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HIV Med. 2004 May;5(3):144-50.

Association of hypocholesterolaemia with hepatitis C virus infection in HIV-infected people.

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  • 1Iowa City Veterans Administration Medical Center and University of Iowa, 200 Hawkins Drive, Iowa City, IA 52242, USA.

Abstract

OBJECTIVE:

To study the impact of hepatitis C virus (HCV) status on serum cholesterol levels in HIV-infected patients.

METHODS:

We retrospectively analysed data from the 881 participants of the Veterans Ageing Cohort 3 Site Study. Four different models were constructed using total cholesterol, low-density lipid (LDL) cholesterol, high-density lipid (HDL) cholesterol and triglycerides as dependent variables. The relevant covariates included HCV antibody status, HIV medication class, CD4 count, HIV viral load, glucose level, lipid-lowering drug use, gender, race, age, liver function test results, ethanol use, drug use, and HIV exposure category. Variables excluded from the final model included niacin use, gender, race, age, current ethanol use, and HIV exposure category.

RESULTS:

Of the 881 HIV-positive patients enrolled in the study, 700 (79%) were screened for HCV antibody, with 300 (42.8%) HCV antibody positive and 400 (57.2%) HCV antibody negative. A positive HCV antibody status was independently associated with lower total cholesterol levels (P=0.001) and LDL cholesterol levels (P<0.001) but not with lower HDL cholesterol or triglyceride levels. HCV-positive patients had predicted LDL levels 19 mg/dL lower than those of HCV-negative subjects. HCV infection was also associated with a decreased use of lipid-lowering medication, and protease inhibitor use was associated with increased LDL and total cholesterol levels.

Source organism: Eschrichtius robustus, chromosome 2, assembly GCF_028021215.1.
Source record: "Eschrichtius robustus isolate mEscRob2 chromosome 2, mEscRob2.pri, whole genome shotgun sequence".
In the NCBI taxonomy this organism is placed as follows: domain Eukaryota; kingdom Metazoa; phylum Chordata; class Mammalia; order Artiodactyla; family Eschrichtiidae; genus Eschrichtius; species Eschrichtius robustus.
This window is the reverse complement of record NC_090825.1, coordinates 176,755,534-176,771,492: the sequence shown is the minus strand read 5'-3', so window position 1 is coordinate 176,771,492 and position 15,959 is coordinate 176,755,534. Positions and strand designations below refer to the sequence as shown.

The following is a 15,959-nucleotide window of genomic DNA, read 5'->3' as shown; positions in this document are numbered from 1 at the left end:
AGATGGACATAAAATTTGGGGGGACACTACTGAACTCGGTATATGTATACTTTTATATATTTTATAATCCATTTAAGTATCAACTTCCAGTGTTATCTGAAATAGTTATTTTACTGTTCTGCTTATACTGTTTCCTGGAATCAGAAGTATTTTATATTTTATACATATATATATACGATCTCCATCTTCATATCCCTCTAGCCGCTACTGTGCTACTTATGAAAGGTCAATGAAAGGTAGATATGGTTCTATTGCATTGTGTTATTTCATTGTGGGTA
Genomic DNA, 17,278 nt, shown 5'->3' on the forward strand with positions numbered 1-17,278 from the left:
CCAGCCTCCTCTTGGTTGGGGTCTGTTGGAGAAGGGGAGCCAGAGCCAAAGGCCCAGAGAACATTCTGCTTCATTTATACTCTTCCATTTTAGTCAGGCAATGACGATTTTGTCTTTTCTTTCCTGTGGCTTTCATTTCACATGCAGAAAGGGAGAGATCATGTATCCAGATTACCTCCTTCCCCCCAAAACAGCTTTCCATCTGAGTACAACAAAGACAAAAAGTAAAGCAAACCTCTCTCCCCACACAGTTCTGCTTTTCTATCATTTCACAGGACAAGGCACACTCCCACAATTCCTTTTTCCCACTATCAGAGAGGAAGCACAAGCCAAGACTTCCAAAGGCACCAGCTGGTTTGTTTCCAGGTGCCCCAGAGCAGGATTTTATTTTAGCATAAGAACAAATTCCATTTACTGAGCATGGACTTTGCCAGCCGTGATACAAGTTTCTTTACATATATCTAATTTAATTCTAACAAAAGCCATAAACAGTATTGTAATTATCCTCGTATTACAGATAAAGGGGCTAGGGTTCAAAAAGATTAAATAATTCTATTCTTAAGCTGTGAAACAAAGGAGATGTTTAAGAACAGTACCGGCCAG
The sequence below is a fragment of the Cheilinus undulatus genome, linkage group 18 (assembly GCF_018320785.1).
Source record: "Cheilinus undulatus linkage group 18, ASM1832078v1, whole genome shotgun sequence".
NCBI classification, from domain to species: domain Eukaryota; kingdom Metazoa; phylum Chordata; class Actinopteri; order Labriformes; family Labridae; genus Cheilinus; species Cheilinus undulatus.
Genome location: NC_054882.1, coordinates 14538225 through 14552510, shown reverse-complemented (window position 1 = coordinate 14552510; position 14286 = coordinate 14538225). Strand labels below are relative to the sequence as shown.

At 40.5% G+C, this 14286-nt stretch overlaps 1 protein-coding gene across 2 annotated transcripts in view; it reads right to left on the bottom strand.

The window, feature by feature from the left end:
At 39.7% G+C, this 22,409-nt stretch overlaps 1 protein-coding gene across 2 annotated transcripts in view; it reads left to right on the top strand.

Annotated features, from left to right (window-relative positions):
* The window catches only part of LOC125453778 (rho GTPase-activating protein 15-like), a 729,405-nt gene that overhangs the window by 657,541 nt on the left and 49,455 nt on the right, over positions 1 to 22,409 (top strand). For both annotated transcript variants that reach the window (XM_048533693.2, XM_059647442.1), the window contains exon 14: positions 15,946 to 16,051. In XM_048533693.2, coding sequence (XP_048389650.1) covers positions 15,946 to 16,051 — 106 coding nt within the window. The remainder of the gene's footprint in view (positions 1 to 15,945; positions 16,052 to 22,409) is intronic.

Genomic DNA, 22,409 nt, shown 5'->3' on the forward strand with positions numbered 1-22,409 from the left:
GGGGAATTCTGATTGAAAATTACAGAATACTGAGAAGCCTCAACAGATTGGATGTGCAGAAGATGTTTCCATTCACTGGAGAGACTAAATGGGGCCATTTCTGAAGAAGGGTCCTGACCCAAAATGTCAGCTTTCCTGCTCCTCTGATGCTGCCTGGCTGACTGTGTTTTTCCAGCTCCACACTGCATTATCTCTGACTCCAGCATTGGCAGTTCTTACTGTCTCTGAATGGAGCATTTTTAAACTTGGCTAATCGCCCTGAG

CONCLUSIONS:

HCV infection has been associated with lower cholesterol levels in HIV-negative individuals, and the same appears to be true with HIV-infected patients. This is an interesting finding given that HCV particles bind to LDL receptors in vitro and also because HCV-lipid interactions appear to be important in the HCV replication cycle.

[PubMed - indexed for MEDLINE]
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